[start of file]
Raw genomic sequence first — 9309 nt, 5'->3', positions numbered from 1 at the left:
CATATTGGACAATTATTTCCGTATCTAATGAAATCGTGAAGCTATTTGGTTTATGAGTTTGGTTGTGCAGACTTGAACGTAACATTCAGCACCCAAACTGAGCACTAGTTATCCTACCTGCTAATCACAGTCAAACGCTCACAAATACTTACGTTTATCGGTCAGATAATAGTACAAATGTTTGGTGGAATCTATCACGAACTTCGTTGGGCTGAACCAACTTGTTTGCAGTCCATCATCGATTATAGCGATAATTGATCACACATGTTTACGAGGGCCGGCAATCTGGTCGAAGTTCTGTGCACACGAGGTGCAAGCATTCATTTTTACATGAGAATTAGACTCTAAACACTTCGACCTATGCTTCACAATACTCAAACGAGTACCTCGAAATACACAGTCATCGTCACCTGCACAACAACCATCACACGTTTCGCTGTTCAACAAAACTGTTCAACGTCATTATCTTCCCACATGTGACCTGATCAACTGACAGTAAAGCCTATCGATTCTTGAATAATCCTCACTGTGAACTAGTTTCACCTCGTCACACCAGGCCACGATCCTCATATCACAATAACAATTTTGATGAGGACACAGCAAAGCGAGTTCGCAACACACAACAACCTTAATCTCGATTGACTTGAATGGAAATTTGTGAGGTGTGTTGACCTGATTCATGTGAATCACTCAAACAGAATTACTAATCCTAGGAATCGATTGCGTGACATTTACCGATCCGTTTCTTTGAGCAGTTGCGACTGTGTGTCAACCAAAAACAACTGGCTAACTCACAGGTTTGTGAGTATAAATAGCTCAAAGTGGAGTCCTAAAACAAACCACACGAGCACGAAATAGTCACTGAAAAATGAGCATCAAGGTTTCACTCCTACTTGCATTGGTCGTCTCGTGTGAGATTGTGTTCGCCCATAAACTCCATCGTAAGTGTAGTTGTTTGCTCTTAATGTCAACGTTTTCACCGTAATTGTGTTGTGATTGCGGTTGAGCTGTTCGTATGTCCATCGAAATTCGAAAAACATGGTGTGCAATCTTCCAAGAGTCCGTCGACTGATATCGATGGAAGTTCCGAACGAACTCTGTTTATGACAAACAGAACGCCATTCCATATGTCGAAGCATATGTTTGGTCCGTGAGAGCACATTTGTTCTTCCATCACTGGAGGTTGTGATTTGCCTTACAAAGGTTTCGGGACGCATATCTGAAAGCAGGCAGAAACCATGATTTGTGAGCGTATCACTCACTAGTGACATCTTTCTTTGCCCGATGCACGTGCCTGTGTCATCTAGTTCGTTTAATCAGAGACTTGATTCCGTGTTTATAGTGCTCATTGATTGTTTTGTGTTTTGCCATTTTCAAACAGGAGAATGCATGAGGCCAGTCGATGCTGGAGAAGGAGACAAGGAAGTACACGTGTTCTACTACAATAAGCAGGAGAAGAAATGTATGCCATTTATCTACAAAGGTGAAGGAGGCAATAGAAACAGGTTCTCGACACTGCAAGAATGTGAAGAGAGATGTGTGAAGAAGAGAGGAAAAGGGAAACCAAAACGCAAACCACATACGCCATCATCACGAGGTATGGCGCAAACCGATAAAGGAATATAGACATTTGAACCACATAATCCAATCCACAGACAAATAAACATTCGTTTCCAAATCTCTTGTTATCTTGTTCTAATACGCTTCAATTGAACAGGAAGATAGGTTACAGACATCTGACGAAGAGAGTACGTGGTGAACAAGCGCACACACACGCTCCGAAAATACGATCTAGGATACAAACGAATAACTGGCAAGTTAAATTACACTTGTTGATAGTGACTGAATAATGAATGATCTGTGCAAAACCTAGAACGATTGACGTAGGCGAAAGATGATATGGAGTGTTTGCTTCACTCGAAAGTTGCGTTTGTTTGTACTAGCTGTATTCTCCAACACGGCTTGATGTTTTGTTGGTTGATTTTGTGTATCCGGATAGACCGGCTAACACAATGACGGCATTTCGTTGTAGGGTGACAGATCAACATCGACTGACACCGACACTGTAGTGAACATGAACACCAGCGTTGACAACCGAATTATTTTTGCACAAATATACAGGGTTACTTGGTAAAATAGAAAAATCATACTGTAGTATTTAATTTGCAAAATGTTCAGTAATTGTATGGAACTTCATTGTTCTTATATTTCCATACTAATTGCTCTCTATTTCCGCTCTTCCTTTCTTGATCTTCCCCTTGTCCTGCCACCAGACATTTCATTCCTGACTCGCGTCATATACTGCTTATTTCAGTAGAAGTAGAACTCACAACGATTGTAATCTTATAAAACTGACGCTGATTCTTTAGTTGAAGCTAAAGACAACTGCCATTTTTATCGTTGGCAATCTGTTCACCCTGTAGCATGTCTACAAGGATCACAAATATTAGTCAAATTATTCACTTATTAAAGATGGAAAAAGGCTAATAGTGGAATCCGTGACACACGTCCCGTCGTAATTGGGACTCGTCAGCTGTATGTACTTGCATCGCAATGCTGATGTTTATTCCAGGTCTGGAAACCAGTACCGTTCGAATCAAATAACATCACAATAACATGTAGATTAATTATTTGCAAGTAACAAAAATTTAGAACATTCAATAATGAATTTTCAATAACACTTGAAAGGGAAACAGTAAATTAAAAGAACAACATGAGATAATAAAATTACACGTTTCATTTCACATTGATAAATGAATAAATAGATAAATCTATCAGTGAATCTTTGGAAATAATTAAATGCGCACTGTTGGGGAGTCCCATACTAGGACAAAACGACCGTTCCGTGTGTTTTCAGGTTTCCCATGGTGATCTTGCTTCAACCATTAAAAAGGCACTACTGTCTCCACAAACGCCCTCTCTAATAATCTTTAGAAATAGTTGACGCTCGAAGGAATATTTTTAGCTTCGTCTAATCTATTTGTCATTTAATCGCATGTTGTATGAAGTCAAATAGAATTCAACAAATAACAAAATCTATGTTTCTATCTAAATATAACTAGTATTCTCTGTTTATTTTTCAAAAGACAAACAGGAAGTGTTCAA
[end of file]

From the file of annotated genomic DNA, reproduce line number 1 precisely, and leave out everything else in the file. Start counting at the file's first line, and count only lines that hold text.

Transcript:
Raw genomic sequence first — 9309 nt, 5'->3', positions numbered from 1 at the left: